We know that CVI is a problem of visual attention and visual recognition. So many children at all severity levels of CVI rely on color to find things in complex scenes, at distance and to identify objects. Check out this article that explains why color is a support for all of us to identify objects in the world around us.
As we think about engaging and learning while at home, cooking provides a multitude of multisensory learning opportunities. Pick one food that your child loves and create an opportunity to cook that food repeatedly throughout the week. Pick a quieter time and quieter place for this activity for optimal visual abilities. Create a non-complex surface with increased spacing of materials. Block distracting light and movement around the activity. This can be a long or very short activity.
Some simple favorites:
- Peanut butter and banana sandwiches
- Chex mix
- Ice cream sundaes
- Yogurt parfaits
- Pre-packaged Mac and Cheese
- Chicken Nuggets
Let’s think about what this one activity provides our students with CVI:
Visual Benefits: Remember to engage visual skills at all times. Tell your child what they will see. Show the item to the child without talking. Describe the visual features of the item. Show again without talking. Allow tactile exploration.
- That repeated visual opportunity will provide visual prediction that your child needs to develop visual recognition of the foods, the packaging, the utensils and the storage containers that are regularly and consistently seen.
- Thinking about the support of color, picking packages, utensils and containers of very different colors will help the child discriminate and recognize each based on color.
- That will allow you to describe the visual features: what the food, packaging, utensils and the containers look like.
- Repetition provides opportunities to develop visual memories.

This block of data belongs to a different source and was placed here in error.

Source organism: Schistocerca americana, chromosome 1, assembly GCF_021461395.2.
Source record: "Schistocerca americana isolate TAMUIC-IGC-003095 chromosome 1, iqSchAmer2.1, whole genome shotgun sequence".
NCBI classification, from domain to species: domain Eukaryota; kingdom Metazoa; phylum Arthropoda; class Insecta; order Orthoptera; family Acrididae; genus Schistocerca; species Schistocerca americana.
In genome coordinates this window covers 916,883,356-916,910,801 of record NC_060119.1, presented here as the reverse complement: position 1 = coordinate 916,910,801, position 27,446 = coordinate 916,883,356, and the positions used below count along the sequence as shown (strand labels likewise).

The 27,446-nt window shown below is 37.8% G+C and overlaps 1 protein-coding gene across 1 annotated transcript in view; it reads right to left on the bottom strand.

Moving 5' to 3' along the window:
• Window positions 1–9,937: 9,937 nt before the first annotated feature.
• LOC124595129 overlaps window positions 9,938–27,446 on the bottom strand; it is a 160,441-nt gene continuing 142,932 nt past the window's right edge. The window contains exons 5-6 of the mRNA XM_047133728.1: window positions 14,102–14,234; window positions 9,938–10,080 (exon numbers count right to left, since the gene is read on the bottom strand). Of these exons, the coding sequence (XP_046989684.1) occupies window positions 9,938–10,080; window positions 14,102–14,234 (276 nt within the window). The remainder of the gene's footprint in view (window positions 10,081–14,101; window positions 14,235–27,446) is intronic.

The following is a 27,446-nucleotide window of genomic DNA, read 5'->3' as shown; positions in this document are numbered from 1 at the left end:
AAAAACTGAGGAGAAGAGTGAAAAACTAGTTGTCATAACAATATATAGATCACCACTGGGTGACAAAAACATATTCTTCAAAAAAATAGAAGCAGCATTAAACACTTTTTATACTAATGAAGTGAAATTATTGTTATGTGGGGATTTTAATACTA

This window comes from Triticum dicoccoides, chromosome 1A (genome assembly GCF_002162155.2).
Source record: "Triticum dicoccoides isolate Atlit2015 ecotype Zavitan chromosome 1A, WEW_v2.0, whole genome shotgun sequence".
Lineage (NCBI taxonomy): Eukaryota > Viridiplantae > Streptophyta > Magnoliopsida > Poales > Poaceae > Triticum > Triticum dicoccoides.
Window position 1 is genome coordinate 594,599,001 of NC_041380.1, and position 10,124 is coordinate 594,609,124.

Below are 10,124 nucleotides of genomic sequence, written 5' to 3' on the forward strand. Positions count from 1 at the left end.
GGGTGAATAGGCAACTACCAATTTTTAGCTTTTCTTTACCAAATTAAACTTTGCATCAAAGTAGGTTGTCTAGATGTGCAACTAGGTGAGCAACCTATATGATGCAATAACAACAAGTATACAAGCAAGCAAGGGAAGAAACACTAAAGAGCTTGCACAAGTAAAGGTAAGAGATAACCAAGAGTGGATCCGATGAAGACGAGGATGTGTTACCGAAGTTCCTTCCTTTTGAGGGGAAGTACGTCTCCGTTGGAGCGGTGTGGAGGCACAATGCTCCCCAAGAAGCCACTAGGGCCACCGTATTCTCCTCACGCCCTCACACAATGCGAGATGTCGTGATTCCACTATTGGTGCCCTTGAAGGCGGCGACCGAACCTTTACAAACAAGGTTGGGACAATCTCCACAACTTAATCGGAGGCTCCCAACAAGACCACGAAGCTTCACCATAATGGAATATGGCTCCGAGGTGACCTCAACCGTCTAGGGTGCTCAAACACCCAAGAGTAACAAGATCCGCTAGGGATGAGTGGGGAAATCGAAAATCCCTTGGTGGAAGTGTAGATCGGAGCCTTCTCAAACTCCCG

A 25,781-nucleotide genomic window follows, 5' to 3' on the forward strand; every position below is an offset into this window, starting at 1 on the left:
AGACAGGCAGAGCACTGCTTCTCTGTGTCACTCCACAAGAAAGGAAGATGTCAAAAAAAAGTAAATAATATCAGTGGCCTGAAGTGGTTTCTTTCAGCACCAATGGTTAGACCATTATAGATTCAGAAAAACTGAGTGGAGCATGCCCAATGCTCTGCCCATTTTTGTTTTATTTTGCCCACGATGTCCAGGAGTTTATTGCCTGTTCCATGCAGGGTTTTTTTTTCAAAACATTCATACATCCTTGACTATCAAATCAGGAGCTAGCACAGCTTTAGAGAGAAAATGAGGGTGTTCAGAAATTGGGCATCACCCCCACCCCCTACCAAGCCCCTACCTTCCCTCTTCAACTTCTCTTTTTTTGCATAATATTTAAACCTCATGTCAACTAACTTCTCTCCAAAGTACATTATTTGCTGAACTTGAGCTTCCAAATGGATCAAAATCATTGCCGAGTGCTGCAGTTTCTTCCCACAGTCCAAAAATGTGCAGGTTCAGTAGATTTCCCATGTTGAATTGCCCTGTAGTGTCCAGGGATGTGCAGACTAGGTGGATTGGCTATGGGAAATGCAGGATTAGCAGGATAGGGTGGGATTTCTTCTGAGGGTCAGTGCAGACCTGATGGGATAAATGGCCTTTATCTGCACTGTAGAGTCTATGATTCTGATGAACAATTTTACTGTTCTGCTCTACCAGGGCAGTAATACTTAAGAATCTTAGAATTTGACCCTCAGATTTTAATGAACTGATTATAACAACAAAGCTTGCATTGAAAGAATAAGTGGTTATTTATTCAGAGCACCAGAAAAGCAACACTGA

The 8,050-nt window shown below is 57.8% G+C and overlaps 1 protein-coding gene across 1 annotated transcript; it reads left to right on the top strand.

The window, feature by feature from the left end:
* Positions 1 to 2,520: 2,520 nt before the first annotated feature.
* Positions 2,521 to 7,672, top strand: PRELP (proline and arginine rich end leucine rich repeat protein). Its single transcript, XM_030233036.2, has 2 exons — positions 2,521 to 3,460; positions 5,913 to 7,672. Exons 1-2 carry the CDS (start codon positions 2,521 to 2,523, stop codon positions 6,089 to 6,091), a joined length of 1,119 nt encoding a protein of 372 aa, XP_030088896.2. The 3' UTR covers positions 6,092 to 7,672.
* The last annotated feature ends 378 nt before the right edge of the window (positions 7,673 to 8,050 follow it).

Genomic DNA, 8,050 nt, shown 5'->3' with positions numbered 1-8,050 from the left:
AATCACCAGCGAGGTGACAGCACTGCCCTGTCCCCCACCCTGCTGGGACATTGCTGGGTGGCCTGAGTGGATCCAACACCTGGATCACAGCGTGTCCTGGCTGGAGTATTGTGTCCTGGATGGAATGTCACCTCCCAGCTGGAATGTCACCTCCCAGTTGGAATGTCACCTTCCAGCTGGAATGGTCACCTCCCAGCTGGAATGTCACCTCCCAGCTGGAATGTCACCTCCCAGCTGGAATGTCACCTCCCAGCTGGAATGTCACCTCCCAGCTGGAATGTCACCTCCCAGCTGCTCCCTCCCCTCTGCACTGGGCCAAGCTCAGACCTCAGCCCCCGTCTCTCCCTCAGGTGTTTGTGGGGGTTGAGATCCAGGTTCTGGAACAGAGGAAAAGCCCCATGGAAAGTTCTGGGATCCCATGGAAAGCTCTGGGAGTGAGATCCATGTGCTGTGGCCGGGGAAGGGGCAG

- The movement of the cooking sequence draws and helps maintain visual attention.
- Using these real materials will allow exploration of the different visual perspectives of the visual materials.
Compensatory Skills Benefits:
- Activities engage visual, auditory, olfactory, taste and tactile senses; all of which support visual recognition skills.
- Creating foods provides opportunities to develop sequencing and following directions.
- Provides opportunities to use position words: “on top of”, “add to”, “in/out”.
- Provides opportunities to use attribute words for the visual aspects and tactile aspects of the foods.
- Provides opportunities to use cooking vocabulary: “mix”, “fold”, “stir”, “beat”, “add”.
- Provides opportunities to use concepts: hot/cold
- Provides opportunities to use concepts: more/less
- Provides opportunities to use concepts of attributes: big/little, long/short, curved/straight
- Provides opportunities to use concepts of the appropriate storage of foods (those stored in the cabinets, refrigerator, freezer).
- Provides opportunities to understand the properties of liquids and solids
- Provides opportunities to use for grouping and categorizing
- Provides opportunities to understand parts to whole: sliced banana vs. the whole banana.
- Provides opportunities to for food handling: peeling, cracking